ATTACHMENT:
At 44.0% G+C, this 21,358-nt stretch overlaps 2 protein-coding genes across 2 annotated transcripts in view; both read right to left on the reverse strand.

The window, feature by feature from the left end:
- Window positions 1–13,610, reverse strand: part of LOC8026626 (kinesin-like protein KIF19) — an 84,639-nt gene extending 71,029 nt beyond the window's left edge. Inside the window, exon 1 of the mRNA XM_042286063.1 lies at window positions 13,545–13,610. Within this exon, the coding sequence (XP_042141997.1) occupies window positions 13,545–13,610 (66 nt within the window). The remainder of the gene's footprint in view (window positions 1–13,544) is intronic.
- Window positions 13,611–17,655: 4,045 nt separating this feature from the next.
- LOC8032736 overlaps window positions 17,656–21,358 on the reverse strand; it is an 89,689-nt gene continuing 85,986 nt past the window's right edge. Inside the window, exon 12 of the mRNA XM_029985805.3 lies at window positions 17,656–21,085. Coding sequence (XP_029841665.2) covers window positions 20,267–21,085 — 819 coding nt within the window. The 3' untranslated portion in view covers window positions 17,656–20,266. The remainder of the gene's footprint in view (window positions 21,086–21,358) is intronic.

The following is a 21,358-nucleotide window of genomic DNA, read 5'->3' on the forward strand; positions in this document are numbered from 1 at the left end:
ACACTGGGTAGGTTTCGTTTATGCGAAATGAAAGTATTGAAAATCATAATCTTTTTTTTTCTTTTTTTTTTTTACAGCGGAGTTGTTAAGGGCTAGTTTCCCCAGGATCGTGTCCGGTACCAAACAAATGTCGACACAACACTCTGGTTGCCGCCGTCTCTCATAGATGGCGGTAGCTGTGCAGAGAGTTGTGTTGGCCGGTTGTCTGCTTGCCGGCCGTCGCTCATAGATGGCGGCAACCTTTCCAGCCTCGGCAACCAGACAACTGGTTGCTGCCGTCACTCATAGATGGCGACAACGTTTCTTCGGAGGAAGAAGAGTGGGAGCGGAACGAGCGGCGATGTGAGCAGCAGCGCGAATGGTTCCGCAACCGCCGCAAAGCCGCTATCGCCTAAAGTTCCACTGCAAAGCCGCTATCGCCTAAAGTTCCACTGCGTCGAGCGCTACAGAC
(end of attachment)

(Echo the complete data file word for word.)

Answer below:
At 44.0% G+C, this 21,358-nt stretch overlaps 2 protein-coding genes across 2 annotated transcripts in view; both read right to left on the reverse strand.

The window, feature by feature from the left end:
- Window positions 1–13,610, reverse strand: part of LOC8026626 (kinesin-like protein KIF19) — an 84,639-nt gene extending 71,029 nt beyond the window's left edge. Inside the window, exon 1 of the mRNA XM_042286063.1 lies at window positions 13,545–13,610. Within this exon, the coding sequence (XP_042141997.1) occupies window positions 13,545–13,610 (66 nt within the window). The remainder of the gene's footprint in view (window positions 1–13,544) is intronic.
- Window positions 13,611–17,655: 4,045 nt separating this feature from the next.
- LOC8032736 overlaps window positions 17,656–21,358 on the reverse strand; it is an 89,689-nt gene continuing 85,986 nt past the window's right edge. Inside the window, exon 12 of the mRNA XM_029985805.3 lies at window positions 17,656–21,085. Coding sequence (XP_029841665.2) covers window positions 20,267–21,085 — 819 coding nt within the window. The 3' untranslated portion in view covers window positions 17,656–20,266. The remainder of the gene's footprint in view (window positions 21,086–21,358) is intronic.

The following is a 21,358-nucleotide window of genomic DNA, read 5'->3' on the forward strand; positions in this document are numbered from 1 at the left end:
ACACTGGGTAGGTTTCGTTTATGCGAAATGAAAGTATTGAAAATCATAATCTTTTTTTTTCTTTTTTTTTTTTACAGCGGAGTTGTTAAGGGCTAGTTTCCCCAGGATCGTGTCCGGTACCAAACAAATGTCGACACAACACTCTGGTTGCCGCCGTCTCTCATAGATGGCGGTAGCTGTGCAGAGAGTTGTGTTGGCCGGTTGTCTGCTTGCCGGCCGTCGCTCATAGATGGCGGCAACCTTTCCAGCCTCGGCAACCAGACAACTGGTTGCTGCCGTCACTCATAGATGGCGACAACGTTTCTTCGGAGGAAGAAGAGTGGGAGCGGAACGAGCGGCGATGTGAGCAGCAGCGCGAATGGTTCCGCAACCGCCGCAAAGCCGCTATCGCCTAAAGTTCCACTGCAAAGCCGCTATCGCCTAAAGTTCCACTGCGTCGAGCGCTACAGAC